The painters of the two nations immediately applied themselves with diligence to their work. The Chinese sought and obtained of the king every day a great quantity of colours, but the Greeks not the least particle. Both worked in profound silence, until the Chinese, with a clangor of cymbals and of trumpets, announced the end of their labours. Immediately the king, with his courtiers, hastened to their temple, and there stood amazed at the wonderful splendour of the Chinese painting and the exquisite beauty of the colours. But meanwhile the Greeks, who had not sought to adorn the walls with paints, but laboured rather to erase every colour, drew aside the veil which concealed their work. Then, wonderful to tell, the manifold variety of the Chinese colours was seen still more delicately and beautifully reflected from the walls of the Grecian temple, as it stood illuminated by the rays of the midday sun."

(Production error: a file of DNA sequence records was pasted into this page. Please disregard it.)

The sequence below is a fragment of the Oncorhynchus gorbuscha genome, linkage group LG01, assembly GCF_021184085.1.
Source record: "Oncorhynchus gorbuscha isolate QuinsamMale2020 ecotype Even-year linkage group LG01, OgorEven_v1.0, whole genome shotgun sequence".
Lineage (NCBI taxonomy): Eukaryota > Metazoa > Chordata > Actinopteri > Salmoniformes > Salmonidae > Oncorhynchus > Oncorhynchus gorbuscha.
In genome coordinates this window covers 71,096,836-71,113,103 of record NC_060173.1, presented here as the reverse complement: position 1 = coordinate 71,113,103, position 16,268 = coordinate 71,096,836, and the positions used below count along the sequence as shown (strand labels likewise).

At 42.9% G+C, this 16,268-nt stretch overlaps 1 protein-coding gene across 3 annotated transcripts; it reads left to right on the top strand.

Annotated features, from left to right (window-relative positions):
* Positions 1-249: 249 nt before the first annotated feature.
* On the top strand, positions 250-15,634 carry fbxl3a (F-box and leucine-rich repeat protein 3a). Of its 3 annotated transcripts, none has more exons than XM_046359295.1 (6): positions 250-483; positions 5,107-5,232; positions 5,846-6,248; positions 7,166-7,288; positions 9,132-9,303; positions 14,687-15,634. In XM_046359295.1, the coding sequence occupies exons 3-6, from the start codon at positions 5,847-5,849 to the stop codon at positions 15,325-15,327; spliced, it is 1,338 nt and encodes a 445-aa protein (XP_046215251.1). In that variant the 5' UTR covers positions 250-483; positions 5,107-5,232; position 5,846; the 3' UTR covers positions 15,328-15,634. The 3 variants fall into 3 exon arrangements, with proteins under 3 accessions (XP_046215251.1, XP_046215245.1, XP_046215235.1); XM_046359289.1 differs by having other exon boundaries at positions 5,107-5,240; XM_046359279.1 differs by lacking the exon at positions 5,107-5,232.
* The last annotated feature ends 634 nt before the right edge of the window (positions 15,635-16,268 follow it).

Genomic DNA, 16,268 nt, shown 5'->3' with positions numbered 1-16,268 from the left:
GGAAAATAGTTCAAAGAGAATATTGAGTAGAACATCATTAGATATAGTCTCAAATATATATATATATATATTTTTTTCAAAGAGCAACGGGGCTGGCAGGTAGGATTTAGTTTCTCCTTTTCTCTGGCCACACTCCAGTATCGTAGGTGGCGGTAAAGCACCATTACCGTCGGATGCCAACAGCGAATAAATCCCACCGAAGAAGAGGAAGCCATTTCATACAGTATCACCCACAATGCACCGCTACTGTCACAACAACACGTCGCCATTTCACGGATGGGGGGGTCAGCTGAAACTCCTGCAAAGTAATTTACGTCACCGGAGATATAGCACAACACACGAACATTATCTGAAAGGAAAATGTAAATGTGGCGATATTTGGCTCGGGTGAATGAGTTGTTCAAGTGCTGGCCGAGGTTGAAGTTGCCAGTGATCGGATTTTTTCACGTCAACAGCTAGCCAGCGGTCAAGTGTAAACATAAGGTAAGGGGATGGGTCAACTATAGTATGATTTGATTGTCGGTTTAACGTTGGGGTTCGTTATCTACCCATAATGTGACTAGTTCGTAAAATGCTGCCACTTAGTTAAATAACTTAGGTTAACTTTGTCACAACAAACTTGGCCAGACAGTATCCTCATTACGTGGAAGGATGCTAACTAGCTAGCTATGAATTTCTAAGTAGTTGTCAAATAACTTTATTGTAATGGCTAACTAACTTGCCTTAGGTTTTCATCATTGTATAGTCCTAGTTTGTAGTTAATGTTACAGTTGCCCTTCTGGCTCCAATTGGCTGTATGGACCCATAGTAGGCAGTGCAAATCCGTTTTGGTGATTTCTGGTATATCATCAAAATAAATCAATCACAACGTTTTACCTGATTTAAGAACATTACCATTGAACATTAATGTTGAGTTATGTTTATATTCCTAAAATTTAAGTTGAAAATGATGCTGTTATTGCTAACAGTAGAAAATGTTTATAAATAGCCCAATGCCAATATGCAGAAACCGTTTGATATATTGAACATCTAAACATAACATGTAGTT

This parable, of course, illustrates the favourite Sufi tenet that the heart must he kept pure and calm as an unspotted mirror. Similarly, the epilogue of the elephant in the dark (vide chap. II.) has been borrowed by Jalaluddin Rumi from Ghazzali.
Another characteristic of Ghazzali which appeals to the modern mind is the way in which he expounds the religious argument from probability much as Bishop Butler and Browning do (vide